Anxiety & Stress
Anxiety and stress are different from each other but can also inter-relate and feel similar, especially how it feels in the body. Stress usually has a trigger or cause (a stressor), whereas anxiety can be ongoing excessive worry. Stress can sometimes lead to anxiety and other challenges, such as depression.
Agents of change (community organizers, leaders, providers, etc.) often struggle with stress because of the sense of responsibility for changing the world. We fill our "plate" too full and further stress about finding balance. Often, this sense of responsibility for changing the world leads to anxiety, because we are focused on the future "what ifs." We often set very high self-expectations and become both anxious about achieving expectations and about being "enough". Often, anxiety and stress are connected to inner-criticism and also burnout. We sacrifice ourselves for the cause and burn out quickly, or experience health problems. Learning self-love, self-compassion, and balance are essential in sustaining us and our important work.
Signs of anxiety include excessive worry, tension, ruminating thoughts, compulsive thinking, being easily fatigued, muscle tightness, trouble sleeping (insomnia), irritability, and difficulty concentrating. Anxiety can also cause headaches, digestive problems (such as Irritable Bowel Syndrome), high blood pressure, etc.). In his book The Power of Now, Eckhart Tolle writes about compulsive thinking being addictive because we no longer have the choice to stop and because it gives us a false sense of pleasure, that turns into pain.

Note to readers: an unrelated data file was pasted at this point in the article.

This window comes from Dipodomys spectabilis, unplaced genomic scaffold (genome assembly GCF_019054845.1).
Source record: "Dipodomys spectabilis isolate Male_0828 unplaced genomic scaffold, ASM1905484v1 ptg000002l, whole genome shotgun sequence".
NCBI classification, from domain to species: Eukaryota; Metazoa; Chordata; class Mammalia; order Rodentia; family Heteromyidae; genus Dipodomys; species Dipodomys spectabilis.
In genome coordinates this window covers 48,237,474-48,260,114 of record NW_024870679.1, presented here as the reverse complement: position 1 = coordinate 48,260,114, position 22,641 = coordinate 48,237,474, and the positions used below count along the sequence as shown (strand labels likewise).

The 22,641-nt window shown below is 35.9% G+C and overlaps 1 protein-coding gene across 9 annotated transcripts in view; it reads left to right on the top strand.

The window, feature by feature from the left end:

There are various ways to reduce anxiety and stress, including mindfulness stress reduction, meditation (especially guided meditation), and CBT (Cognitive Behavioral Therapy). CBT includes self-talk, affirmations, and ways to check possible unrealistic thoughts. Many people experience relief from anxiety with medication. I suggest shopping around for a good psychiatrist if going the medication route. I am not a doctor. I encourage folks to do research on side effects, including tapering off. There are also many alternative medicines that have a history of success, such as acupuncture, exercise, ayurvedic medicine, diet, etc.